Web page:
Genre Splicing: “Harry Potter” as a Romance Story
Romance is a large genre filled with many tropes and elements. Usually, when we think of romance as a genre, we think of rom-coms or dramas, where romance drives plot lines and ends up at the forefront of the story. But what does Harry Potter, a series firmly rooted in fantasy, look like when we view it through the lens of the romance genre? Let’s explore some of these romance elements, and more importantly, how the series develops them.
1. The “Happily Ever After” Ending
This is a romance trope that we’ve all seen time and time again, from Disney movies to feel-good rom-coms. The boy gets the girl, and everyone’s problems are concluded in a satisfying way. Harry Potter does have its “Happily Ever After” moment, as we see our protagonists with their families 19 years later. And to some, this may seem like pandering to the trope; after all the tragedy and horror in Harry Potter and the Deathly Hallows, we get a nicely rounded conclusion. But this chapter marks more than a fairy tale ending; it provides a conclusion to the things that Harry himself has been struggling with throughout the series – a sense of family. Harry may have ended up with Ginny and Hermione with Ron, but this scene gives us a picture of familial love, with Harry enjoying a mixture of the family he has found in his friends and the one he has in his children and wife. And for a series about an orphan, this is a powerful ending, one that is meaningful to Harry’s character and not just a fairy tale trope.
2. The Realization
Harry Potter has its share of big, dramatic, and romantic moments. One of the most common tropes is the “realization” – when two friends finally realize their feelings for each other, and we watch the drama unfold as they decide if and how to act on it. In Ron and Hermione, we see a classic example of the way that a relationship can develop from being “just friends” to sliding into that realm of “it’s complicated.” When Ron is lying in the hospital wing after a near-death experience, we see this moment as both Hermione and Ron (albeit unconsciously) realize that their feelings for each other have slipped past that boundary of friendship. This moment comes after many small instances of dramatic build-up, through fights and moments of friendship that slowly knitted the two together. This build-up may have been one of the slowest of the relationships we see in this series. But to be fair to Ron and Hermione, the series is written from Harry’s point of view, and he can be rather oblivious to what’s happening around him.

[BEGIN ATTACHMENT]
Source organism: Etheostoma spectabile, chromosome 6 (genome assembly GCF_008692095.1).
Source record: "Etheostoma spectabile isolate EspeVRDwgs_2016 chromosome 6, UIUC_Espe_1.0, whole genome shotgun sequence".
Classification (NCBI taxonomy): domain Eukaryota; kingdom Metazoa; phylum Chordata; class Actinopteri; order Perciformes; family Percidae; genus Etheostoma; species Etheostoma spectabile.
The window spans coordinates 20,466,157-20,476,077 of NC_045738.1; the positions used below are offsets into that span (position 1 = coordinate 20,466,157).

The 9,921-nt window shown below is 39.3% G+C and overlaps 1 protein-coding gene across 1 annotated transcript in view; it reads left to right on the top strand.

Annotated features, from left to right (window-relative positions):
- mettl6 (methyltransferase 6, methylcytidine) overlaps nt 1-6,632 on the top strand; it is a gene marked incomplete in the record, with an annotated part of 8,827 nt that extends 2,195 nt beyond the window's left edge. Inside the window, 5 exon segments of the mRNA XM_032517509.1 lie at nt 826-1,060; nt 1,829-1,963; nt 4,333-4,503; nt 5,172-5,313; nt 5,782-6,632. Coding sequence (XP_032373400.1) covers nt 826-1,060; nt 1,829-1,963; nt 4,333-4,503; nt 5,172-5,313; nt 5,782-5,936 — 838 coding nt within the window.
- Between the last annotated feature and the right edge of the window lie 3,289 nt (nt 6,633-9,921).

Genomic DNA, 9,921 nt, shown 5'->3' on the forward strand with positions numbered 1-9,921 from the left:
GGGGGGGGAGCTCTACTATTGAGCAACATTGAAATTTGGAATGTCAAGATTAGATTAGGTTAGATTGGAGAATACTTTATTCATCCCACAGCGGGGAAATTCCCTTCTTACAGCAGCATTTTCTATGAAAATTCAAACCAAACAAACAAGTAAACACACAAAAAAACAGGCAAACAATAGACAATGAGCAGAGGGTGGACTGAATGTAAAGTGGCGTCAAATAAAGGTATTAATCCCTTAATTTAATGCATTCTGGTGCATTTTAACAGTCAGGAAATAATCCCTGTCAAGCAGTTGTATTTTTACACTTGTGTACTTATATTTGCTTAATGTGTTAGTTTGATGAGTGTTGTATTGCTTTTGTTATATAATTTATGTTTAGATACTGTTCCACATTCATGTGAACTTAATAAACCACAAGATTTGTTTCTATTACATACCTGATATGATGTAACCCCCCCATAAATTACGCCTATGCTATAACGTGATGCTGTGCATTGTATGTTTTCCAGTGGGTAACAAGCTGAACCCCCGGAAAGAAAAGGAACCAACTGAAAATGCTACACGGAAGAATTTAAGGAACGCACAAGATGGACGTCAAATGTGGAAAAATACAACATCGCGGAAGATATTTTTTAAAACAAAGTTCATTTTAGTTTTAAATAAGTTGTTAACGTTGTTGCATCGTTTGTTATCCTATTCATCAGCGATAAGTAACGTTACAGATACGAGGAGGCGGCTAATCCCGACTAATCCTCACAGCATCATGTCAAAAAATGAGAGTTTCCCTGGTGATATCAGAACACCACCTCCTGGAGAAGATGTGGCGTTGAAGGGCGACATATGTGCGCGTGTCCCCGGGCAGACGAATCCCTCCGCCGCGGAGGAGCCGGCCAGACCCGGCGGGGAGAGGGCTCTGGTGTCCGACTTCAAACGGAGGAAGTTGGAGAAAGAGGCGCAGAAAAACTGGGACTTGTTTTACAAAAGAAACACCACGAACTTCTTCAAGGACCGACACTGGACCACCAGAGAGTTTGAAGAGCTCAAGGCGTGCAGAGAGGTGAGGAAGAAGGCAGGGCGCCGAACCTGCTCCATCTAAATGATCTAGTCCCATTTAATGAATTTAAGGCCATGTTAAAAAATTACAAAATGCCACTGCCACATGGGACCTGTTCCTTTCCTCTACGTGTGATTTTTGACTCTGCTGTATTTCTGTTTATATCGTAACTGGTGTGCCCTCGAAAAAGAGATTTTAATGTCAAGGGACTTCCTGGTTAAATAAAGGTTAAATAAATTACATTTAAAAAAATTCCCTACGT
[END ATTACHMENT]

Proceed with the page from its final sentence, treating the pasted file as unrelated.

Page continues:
3. The Boy Gets the Girl?
Ginny and Harry’s relationship is more of a story of the “girl getting the boy” rather than “the boy getting the girl.” What starts as a crush on Ginny’s part matures as Ginny and Harry grow up as friends, both developing their own characters outside of each other. In Harry Potter and the Half-Blood Prince, we see their relationship develop out of mutual respect and attraction, and after both have had experience in other relationships. Throughout their relationship, there is a bit of a “will they, won’t they” theme going on as the hardships brought by war and strife keep them apart. In that way, perhaps they’re the Ross and Rachael of Harry Potter (but 100% less toxic). This is a story of two people finding each other after they’ve both grown up and are confident in themselves.
4. The Love Triangle
Love triangles are often the big dramatic elements of romance stories. And Harry Potter does have its fair share of love triangles, one of the main ones being between Ron, Hermione, and Krum. It’s telling, however, that these love triangles begin to emerge in the early teen years of our protagonists, but the relationship between Ron and Hermione doesn’t really develop and work until after these love triangles break up and they’ve matured more.
5. A Tragic Love Story
From the very beginning, Harry Potter is set in the aftermath of a tragic love story – that of Lily and James Potter. This idea of “doomed love” and the tragedy of their loss paints our understanding of Harry’s parents throughout the series, even as we develop our understanding of them as people rather than an ideal couple. In other couples like Remus and Tonks, we again see this pattern, but rather in reverse – two people with quirks and flaws who fall in love only to lose their lives to tragic circumstances. It goes to show that while a tragic love story may color our perceptions of these couples, it’s more important to remember them as people rather than “star-crossed lovers” or the “Romeo and Juliet” of the series.
In many ways, love is one of the central ideas of Harry Potter. And while the inclusion of some romance genre tropes is pretty much inevitable, it’s refreshing to see the series modernize them in order to get at the true meaning of romance and love.